But in their article the “group of GMB activists and officers” explicitly refuse to engage with any of this (“we want to take a step back from the matters Dale focuses on”). Instead, they write, they want to “look at the big picture”.
But surely “the big picture” of a serious assessment of the outcome of the GMB General Secretary election is Smith’s overall trade-union politics and record, rather than just those elements which the “group of GMB activists and officers” have chosen to select?
And once that “big picture” is taken into account, then the unrestrained enthusiasm which the “group of GMB activists and officers” displays for their new boss looks a lot less convincing.
The same applies to their dismissal of the fact (pointed out in the article which they criticise) that Smith is a white male Regional Secretary: “The majority of class-conscious activists in the GMB, including the majority of women and black activists, don’t buy identity politics.”
Leaving aside the general point that this is a phraseology normally – and justifiably – associated with white males of a certain age, often encountered in trade union bureaucracies, who don’t quite ‘get it’ when issues of discrimination are raised, the criticism shows no understanding of one of the core points of the Monaghan Report:
“The GMB is institutionally sexist. The General Secretaries and all Regional Secretaries are, and always have been, men. Regional Secretaries hold disproportionate power in the GMB. … Regional Secretaries have always been, and are all currently, men. This is important because this is where power in the GMB is located.”
When Monaghan wrote that, she was not engaging in identity politics, nor asking anyone to “buy” identity politics.
She was pointing out how sexual harassment, the male monopoly on Regional Secretary posts, and the union’s overall lack of democracy and accountability were not discreet issues but interlocking aspects of the same phenomenon.
Hence the really quite unobjectionable reference in the original article to the irony of the outcome of the General Secretary election contest:
“Ironically, the report identified the role played by white-male Regional Secretaries as the root of evil in the GMB — but the sole candidate in the election who was a white-male Regional Secretary was its winner.”
The Monaghan Report also emphasised the centrality of reasserting lay-membership control over the GMB bureaucracy. Its very first recommendation was:
“The Central Executive Council and other lay bodies within the GMB should claim and exercise the authority the Rules give them over the General Secretary, Regional Secretaries and the regional bodies.”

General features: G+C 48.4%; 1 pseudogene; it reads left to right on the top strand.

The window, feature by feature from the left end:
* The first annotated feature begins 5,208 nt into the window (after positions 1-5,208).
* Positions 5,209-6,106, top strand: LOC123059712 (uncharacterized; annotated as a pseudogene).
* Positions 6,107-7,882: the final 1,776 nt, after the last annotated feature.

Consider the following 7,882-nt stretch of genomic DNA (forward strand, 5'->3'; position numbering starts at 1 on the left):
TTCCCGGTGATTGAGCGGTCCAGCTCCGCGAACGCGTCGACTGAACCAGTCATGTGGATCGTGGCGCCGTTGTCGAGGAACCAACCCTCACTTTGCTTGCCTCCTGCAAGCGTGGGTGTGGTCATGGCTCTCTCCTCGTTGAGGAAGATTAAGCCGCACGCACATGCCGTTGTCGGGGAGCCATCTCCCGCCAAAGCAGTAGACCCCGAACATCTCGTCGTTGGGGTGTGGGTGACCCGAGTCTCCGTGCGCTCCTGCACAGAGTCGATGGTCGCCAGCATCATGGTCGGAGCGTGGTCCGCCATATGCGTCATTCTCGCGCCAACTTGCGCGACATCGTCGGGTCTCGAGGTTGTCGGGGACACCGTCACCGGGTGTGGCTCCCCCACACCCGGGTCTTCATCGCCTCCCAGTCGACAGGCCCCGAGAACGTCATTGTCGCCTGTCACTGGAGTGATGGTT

It is true that, by contrast, there is a political tradition which believes in the self-reform of the bureaucracy. It is a tradition which, for understandable reasons, appears to exercise an attraction for the “group of GMB activists and officers.” But it is not our tradition.
By way of conclusion, it might also be recalled that this was not the first time that “the class struggle choice” Gary Smith stood for election as GMB General Secretary.
He first stood in 2015, when he was GMB National Officer for Energy. He secured three times the required number of nominations to get on the ballot paper – but then pulled out of the contest and was appointed the union’s Scottish Regional Secretary.
Smith denied that a Howard-Beckett-style deal had been cut with the outgoing GMB General Secretary: Withdrawal from the contest in exchange for a Regional Secretary’s post. But not all GMB members were convinced by his denials.
(Could anyone in the “group of GMB activists and officers” perhaps throw any light on this matter? Or on why “the class struggle choice” refrained from standing against Tim Roache in the 2019 General Secretary contest?)
I also recall being assured in 2015 – perhaps by one of the same “group of GMB activists and officers”? – that Smith was “the pro-Corbyn candidate” (sic), only to then be denounced by a current doyenne of the GMB Scottish bureaucracy for securing a branch nomination for Smith.
Denounced in 2015 for getting a supporting nomination for “the pro-Corbyn candidate”. And then denounced in 2021 for not shedding tears of joy at the election of the “class struggle choice” who had just spent five years denouncing Corbyn.
This is all really quite confusing.
But I’m just a humble empirically-minded GMB grassroots activist. So, who am I to pass judgement on the profundities of the strategic (and no doubt dialectical) thinking of a “group of GMB activists and officers”?